{"http://i.imgur.com/bQ6lqNU.jpg", " penguins"}, 
     .....} *)

Now I want to convert this to the form that Classify wants, which I can do using Table,

trainingset = Table[Import[imglist[[n, 1]]] -> imglist[[n, 2]], {n, 1, 
  Length[imglist]}]

or, using a bit of shorthand this can be achieved using pure functions and Apply,

trainingset = Import[#1] -> #2 & @@@ imglist

Both of these give the following output,

enter image description here

Now you create the classifier function as you wish,

imageclassifier = Classify[trainingset, Method -> "RandomForest"]

enter image description here

However, you may need more images, as this training set did not achieve good results,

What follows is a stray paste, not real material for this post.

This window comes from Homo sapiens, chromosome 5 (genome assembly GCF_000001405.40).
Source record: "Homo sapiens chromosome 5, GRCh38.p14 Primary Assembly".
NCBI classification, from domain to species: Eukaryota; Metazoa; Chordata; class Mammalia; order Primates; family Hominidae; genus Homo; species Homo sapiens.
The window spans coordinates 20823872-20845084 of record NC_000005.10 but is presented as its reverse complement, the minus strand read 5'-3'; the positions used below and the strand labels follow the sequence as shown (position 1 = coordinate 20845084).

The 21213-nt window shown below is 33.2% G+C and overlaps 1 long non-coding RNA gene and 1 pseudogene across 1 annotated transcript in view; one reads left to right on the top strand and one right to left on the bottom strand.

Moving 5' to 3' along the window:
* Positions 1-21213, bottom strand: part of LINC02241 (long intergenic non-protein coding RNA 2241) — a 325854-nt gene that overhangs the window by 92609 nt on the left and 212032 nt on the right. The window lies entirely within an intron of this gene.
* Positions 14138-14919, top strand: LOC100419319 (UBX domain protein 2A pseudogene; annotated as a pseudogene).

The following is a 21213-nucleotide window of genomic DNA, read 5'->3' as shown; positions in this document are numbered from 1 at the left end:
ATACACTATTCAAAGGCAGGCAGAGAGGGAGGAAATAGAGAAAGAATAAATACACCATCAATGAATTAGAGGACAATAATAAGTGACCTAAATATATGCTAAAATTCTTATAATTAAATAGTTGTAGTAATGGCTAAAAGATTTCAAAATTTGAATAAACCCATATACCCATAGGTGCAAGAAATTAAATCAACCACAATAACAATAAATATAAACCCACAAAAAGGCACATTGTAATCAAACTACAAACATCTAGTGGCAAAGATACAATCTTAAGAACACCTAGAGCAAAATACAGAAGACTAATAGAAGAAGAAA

enter image description here

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  • $\begingroup$ Thank you so much @JasonB! I would not have guessed that syntax. $\endgroup$ – JonathanKolar Apr 4 '16 at 16:19
  • $\begingroup$ @JonathanKolar Later I can break it down and explain what it all does, so check back tomorrow if you like $\endgroup$ – Jason B. Apr 4 '16 at 16:25
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Note that your use of Table introduces substantial syntactical overhead. You can do better with Map.

Instead of

Table[
  Import[imglist[[n, 1]]] -> imglist[[n, 2]], 
  {n, 1, Length[imglist]}
]

you can

Import[#[[1]]] -> #[[2]] & /@ imglist

or even better

Import@#1 -> #2 & @@@ imglist